Tuesday, October 9, 2018

The Hate U Give - Review

True to life issues and hard-hitting reality have never been a stranger to the Hollywood treatment. Neither have Young Adult novel adaptations. So naturally a best seller that combines both was destined for the film treatment. The Hate U Give examines the ripple effects of a truly traumatic event has on relationships, one’s psyche, and the community itself. 

Starr Carter (Amandla Stenberg) is constantly switching between two worlds — the poor, mostly black neighborhood where she lives and the wealthy, mostly white prep school that she attends. The uneasy balance between these worlds is soon shattered when she witnesses the fatal shooting of her childhood best friend at the hands of a police officer. Facing pressure from all sides of the community, Starr must find her voice and decide to stand up for what’s right.

The strength of The Hate U Give lies beyond one particular element, but two performances are deserving of every ounce of praise that can be provided. First and foremost, Amandla Stenberg is a star in the making, and this just might push her over the top. Likely known by most for her role as Rue in The Hunger Games, Stenberg has quietly turned out good performances and has emerged from The Hate U Give with a potential awards campaign.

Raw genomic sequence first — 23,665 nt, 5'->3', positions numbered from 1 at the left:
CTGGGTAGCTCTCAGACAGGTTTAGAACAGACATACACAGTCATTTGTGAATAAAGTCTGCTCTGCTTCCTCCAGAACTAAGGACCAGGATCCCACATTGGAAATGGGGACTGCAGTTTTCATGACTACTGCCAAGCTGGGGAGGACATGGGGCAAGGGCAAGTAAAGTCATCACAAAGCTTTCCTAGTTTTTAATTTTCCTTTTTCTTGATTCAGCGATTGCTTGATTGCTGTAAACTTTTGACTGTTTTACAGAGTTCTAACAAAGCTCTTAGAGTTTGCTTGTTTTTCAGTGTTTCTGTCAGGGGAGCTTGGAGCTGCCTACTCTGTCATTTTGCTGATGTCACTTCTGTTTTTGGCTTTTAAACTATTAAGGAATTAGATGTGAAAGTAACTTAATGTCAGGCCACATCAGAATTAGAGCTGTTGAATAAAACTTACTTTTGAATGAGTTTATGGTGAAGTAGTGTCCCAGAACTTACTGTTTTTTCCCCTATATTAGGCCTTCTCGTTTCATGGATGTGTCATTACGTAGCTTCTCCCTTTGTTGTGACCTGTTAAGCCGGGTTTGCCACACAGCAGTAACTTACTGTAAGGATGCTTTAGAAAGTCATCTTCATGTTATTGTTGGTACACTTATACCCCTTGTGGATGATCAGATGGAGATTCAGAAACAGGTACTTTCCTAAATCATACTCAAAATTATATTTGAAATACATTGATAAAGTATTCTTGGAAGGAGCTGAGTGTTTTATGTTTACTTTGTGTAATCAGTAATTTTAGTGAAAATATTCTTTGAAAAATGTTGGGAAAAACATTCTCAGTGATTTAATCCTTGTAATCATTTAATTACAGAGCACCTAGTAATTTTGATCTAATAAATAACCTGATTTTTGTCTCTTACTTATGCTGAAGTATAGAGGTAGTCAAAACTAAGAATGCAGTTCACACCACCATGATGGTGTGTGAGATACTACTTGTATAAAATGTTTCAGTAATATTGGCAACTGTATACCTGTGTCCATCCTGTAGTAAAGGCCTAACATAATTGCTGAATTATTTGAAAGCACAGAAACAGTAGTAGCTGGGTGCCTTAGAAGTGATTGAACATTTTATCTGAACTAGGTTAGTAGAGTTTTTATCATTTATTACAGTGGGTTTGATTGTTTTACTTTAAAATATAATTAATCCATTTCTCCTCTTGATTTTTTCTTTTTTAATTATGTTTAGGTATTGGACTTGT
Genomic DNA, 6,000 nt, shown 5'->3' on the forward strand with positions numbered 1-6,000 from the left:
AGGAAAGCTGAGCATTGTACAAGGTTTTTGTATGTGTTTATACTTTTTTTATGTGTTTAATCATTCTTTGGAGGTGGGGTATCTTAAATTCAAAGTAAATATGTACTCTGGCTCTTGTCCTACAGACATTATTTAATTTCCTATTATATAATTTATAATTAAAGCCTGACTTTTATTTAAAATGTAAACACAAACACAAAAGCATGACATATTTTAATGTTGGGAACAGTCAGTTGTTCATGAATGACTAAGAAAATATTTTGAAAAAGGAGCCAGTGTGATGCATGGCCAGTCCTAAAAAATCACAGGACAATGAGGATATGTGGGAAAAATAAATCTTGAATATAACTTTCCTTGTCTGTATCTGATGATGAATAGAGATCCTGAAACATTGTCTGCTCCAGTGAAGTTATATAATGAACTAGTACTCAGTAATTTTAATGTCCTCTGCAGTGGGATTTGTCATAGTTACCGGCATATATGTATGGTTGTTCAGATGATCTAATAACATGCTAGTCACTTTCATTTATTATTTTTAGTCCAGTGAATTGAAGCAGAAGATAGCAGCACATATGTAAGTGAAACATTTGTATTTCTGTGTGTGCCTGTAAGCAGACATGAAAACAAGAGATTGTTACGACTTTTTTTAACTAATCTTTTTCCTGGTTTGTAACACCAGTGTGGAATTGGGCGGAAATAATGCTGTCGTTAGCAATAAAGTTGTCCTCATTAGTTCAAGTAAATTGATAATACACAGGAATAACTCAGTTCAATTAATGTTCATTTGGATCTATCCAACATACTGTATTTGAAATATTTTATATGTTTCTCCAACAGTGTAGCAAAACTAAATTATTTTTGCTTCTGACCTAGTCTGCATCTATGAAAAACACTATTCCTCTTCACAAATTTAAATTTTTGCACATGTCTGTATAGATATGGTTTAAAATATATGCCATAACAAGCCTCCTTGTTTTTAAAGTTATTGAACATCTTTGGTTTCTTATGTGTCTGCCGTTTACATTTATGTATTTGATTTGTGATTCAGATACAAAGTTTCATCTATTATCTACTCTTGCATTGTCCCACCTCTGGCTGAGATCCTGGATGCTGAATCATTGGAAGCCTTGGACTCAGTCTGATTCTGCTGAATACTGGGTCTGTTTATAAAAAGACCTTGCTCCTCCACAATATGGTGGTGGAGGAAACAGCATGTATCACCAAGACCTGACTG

However, the most memorable piece of The Hate U Give by far is Russell Hornsby. Powerful and vulnerable at the same time, Hornsby delivers a moving performance that is bound to make even the most cynical among us well up. If the studio plays their cards right, Hornsby will be a contender once nominations begin to pop up.

The relevant material of the story cuts deep, drawing upon visuals from reality to inform the themes of its narrative. With an inciting incident that is expectedly seismic for the community, The Hate U Give never loses sight of the smaller details, the minute changes to Starr’s life after this traumatic event. The shifts from her life at home in Garden Heights to her life at the private school of Williamson function beyond the narrative cues to visual notes, with Garden Heights offering warmer, inviting colors, and Williamson being cold, distant and washed out. 

It isn’t a light subject material to adapt, but director George Tillman Jr. and writer Audrey Wells manage to craft something that handles a sensitive topic without drifting into melodrama or sweeping speeches. The focus is on Starr, it’s her story within this society of violence, and the focus drifts too far from just how powerful her voice and her place is in all of this. it is a film that mirrors reality and clearly has a message to deliver, but it never loses the humanity along the way.

The Hate U Give is a thought-provoking and engaging look at the very real experiences of those on the receiving end of police brutality. Stenberg and Hornsby both emerge as some of the year’s best performances, with the latter hopefully getting some awards attention. The line between truth and fiction is thin, but the work from Tillman and Wells walks it perfectly for a final result that is easily one of the most impactful films of 2018. 

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